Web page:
"All I'll say about the goals is that they are two very skilfully taken goals. Amidst all of the mayhem in the penalty area with Schmeichel coming forward and people mishitting and miskicking the two finishes are wonderful. Terry Venables was in our studio that night and he knew Teddy Sheringham better than anybody and I'll never forget his post match analysis for the equalising goal. He said that any other forward in the world would have followed the ball and had his back to goal when Ryan Giggs mishit the shot from outside the penalty area which sent it back into the box but Teddy was side on and he said if he had his back to goal all he would have been able to do was lay it off but because he was side on, even though he didn't make the best contact with the ball, he was just helping it on his way, he was just wafting it into the net and that was just Teddy's footballing intelligence, a perfect illustration. That in it's own way, even though it was a scrambled goal, was a brilliantly taken goal.
"Then when you look at the finish for the winner. Beckham's delivery, you can count on. Sheringham winning it at the near post, you can count on. But Ole's body position isn't great. Why would it be? The ball's coming quickly to him, he's on his heels and he's just literally like a batsman he angles his foot, to almost deflect the ball up into the roof of the net. But it has to go upwards as well as forwards. In order to score he has to get some elevation. To come up with that angle, that reaction, when you're off balance, in that moment, in that situation tells you an awful lot about Ole as a finisher. It is supremely well taken goal. Two set pieces but nonetheless two quality finishes."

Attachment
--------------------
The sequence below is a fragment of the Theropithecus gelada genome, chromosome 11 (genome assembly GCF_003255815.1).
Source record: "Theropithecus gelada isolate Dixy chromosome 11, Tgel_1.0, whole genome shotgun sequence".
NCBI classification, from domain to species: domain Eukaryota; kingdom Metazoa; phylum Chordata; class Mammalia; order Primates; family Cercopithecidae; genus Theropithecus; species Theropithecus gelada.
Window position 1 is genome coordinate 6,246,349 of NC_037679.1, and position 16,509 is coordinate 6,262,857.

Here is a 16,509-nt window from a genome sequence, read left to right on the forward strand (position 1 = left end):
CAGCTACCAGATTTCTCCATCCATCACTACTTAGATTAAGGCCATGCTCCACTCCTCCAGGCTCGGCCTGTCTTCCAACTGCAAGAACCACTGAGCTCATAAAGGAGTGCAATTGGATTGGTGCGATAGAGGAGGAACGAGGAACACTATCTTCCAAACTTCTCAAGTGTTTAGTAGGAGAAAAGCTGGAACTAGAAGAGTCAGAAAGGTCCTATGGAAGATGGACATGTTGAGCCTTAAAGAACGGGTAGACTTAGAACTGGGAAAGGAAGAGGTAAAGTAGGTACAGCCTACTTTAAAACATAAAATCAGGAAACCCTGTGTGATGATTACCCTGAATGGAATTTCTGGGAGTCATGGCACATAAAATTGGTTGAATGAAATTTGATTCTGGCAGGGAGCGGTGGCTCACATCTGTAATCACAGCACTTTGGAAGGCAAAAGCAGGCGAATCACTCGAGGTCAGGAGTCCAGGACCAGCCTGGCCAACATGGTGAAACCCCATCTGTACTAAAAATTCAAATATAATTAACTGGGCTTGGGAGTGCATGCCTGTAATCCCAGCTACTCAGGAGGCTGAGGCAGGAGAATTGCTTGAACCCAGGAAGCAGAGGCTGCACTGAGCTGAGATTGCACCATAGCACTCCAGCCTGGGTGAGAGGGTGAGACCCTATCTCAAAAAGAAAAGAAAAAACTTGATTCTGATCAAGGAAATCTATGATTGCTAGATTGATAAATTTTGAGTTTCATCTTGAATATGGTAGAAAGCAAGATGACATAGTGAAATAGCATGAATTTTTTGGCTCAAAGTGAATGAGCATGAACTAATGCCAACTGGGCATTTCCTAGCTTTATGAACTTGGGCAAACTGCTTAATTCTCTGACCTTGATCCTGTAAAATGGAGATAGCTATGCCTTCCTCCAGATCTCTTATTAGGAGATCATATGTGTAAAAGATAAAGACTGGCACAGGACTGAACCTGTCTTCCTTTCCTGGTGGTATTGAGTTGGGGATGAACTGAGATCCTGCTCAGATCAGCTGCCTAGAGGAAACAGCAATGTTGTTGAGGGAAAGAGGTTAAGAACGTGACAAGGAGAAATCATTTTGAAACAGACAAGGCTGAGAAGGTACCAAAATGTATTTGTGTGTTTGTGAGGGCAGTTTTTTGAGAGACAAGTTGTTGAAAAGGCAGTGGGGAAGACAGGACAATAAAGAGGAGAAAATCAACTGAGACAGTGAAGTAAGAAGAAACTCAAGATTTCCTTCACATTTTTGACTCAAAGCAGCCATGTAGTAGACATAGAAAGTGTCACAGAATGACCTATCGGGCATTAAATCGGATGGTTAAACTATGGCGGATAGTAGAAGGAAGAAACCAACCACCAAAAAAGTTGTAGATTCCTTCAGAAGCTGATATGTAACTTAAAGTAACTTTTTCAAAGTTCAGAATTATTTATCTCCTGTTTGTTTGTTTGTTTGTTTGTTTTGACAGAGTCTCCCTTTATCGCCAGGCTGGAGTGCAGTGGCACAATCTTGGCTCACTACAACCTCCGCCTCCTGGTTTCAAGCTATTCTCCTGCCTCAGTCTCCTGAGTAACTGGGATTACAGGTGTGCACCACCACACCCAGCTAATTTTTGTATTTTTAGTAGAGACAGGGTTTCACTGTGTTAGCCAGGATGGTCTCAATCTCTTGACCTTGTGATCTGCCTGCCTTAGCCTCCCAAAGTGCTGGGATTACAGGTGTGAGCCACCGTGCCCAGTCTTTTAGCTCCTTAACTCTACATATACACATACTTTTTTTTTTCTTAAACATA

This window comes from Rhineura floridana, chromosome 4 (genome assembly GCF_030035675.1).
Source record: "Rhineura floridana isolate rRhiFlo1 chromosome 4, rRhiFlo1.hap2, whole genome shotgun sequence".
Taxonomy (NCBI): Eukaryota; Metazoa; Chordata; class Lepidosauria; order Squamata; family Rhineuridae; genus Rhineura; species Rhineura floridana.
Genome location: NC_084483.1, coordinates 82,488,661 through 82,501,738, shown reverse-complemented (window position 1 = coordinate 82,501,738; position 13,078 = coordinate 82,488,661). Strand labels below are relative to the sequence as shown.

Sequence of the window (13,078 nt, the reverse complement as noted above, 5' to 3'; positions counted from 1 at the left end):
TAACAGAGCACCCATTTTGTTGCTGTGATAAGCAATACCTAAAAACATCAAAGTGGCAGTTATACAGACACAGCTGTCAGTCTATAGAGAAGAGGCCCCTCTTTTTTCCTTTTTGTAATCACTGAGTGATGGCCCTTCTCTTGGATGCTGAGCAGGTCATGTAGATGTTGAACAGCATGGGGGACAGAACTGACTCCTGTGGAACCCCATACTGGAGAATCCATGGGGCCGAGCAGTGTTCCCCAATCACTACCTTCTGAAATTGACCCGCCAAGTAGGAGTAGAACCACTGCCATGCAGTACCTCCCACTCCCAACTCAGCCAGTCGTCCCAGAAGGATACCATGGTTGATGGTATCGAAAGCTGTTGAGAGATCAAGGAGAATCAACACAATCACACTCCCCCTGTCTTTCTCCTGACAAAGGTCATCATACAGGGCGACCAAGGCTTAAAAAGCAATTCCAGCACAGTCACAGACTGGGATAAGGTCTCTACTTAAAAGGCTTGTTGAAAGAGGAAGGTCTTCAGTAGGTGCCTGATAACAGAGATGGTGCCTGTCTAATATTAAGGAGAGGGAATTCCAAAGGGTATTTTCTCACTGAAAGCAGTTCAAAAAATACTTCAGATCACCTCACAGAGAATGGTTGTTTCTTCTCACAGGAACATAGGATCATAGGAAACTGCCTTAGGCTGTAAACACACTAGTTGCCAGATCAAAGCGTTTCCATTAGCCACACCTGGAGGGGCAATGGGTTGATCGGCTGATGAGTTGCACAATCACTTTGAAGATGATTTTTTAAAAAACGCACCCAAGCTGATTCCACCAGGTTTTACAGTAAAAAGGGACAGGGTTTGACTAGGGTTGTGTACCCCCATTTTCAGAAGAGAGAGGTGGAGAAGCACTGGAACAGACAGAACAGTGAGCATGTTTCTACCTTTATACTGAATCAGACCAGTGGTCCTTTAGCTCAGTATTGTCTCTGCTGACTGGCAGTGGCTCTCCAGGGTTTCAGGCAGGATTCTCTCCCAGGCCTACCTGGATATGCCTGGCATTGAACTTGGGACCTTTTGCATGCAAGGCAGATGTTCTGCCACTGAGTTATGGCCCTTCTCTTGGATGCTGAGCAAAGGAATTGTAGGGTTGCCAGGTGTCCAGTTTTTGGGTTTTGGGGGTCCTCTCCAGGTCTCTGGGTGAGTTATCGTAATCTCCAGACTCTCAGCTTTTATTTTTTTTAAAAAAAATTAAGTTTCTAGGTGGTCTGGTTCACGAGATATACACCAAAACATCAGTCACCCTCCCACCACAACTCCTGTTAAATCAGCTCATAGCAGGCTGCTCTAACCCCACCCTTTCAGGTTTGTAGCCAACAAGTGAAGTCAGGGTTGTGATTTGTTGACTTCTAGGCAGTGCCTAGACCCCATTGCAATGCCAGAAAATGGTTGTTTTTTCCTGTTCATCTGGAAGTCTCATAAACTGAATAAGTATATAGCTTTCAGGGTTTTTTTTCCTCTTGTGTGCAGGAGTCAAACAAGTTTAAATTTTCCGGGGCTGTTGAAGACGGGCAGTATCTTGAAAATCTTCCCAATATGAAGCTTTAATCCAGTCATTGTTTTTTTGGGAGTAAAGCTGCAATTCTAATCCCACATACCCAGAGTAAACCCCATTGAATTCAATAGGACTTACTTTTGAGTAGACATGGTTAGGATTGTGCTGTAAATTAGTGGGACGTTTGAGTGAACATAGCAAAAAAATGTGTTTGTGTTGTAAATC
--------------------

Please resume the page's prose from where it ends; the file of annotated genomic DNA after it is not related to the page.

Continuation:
Do you think that Bayern already thought they had the game won?
"Mattheus had gone off the field, almost to wash his hands to get ready for the trophy presentation, Basler, who looked as if he was the match winner, had gone off cheerleading the fans, and there was a triumphant feeling about Bayern and their supporters at that time that was part of the story."
What were the scenes like at full time?
"There's a particularly apposite image of Lothar Matthaus sitting helpless on the bench with his socks down, as I say, having come off almost for a comfort break ahead of the trophy presentation. Knowing that this had slipped away from Bayern, because they were on for the treble too. And then Kuffour showing his frustration, anger and disappointment in a different, more dramatic way. in many ways for me the most haunting images on the German side that night were just the look on the fans faces. It wasn't even disappointment it was disbelief. It was shock that these mighty, confident German champions had allowed this to slip through their fingers in the way it had."